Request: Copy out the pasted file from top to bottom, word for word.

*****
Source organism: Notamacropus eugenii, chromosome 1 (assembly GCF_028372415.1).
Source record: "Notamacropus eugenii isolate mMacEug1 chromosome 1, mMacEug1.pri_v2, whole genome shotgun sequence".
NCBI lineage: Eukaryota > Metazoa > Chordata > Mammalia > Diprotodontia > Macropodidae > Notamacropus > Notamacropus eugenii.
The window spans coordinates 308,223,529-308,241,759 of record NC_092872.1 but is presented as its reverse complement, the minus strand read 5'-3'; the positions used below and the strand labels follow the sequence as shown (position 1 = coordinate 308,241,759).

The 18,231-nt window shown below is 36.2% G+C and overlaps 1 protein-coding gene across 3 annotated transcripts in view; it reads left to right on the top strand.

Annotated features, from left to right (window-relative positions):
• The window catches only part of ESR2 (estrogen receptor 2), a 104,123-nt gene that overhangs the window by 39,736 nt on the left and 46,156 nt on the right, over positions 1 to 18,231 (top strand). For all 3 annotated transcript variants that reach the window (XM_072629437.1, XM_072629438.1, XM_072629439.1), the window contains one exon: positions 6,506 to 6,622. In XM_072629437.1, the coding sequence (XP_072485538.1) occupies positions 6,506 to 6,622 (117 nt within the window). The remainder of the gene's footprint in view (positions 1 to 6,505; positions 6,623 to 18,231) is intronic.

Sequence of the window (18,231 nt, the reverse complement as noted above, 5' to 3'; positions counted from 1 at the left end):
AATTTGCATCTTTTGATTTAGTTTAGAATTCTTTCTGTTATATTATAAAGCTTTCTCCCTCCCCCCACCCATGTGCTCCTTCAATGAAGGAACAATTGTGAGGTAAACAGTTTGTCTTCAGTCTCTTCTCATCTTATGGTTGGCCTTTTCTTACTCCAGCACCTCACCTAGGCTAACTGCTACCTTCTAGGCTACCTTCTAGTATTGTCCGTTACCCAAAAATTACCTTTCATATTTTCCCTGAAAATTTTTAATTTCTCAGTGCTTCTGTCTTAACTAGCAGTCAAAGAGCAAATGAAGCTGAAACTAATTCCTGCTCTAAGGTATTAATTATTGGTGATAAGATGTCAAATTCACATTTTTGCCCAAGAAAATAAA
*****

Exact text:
Source organism: Notamacropus eugenii, chromosome 1 (assembly GCF_028372415.1).
Source record: "Notamacropus eugenii isolate mMacEug1 chromosome 1, mMacEug1.pri_v2, whole genome shotgun sequence".
NCBI lineage: Eukaryota > Metazoa > Chordata > Mammalia > Diprotodontia > Macropodidae > Notamacropus > Notamacropus eugenii.
The window spans coordinates 308,223,529-308,241,759 of record NC_092872.1 but is presented as its reverse complement, the minus strand read 5'-3'; the positions used below and the strand labels follow the sequence as shown (position 1 = coordinate 308,241,759).

The 18,231-nt window shown below is 36.2% G+C and overlaps 1 protein-coding gene across 3 annotated transcripts in view; it reads left to right on the top strand.

Annotated features, from left to right (window-relative positions):
• The window catches only part of ESR2 (estrogen receptor 2), a 104,123-nt gene that overhangs the window by 39,736 nt on the left and 46,156 nt on the right, over positions 1 to 18,231 (top strand). For all 3 annotated transcript variants that reach the window (XM_072629437.1, XM_072629438.1, XM_072629439.1), the window contains one exon: positions 6,506 to 6,622. In XM_072629437.1, the coding sequence (XP_072485538.1) occupies positions 6,506 to 6,622 (117 nt within the window). The remainder of the gene's footprint in view (positions 1 to 6,505; positions 6,623 to 18,231) is intronic.

Sequence of the window (18,231 nt, the reverse complement as noted above, 5' to 3'; positions counted from 1 at the left end):
AATTTGCATCTTTTGATTTAGTTTAGAATTCTTTCTGTTATATTATAAAGCTTTCTCCCTCCCCCCACCCATGTGCTCCTTCAATGAAGGAACAATTGTGAGGTAAACAGTTTGTCTTCAGTCTCTTCTCATCTTATGGTTGGCCTTTTCTTACTCCAGCACCTCACCTAGGCTAACTGCTACCTTCTAGGCTACCTTCTAGTATTGTCCGTTACCCAAAAATTACCTTTCATATTTTCCCTGAAAATTTTTAATTTCTCAGTGCTTCTGTCTTAACTAGCAGTCAAAGAGCAAATGAAGCTGAAACTAATTCCTGCTCTAAGGTATTAATTATTGGTGATAAGATGTCAAATTCACATTTTTGCCCAAGAAAATAAA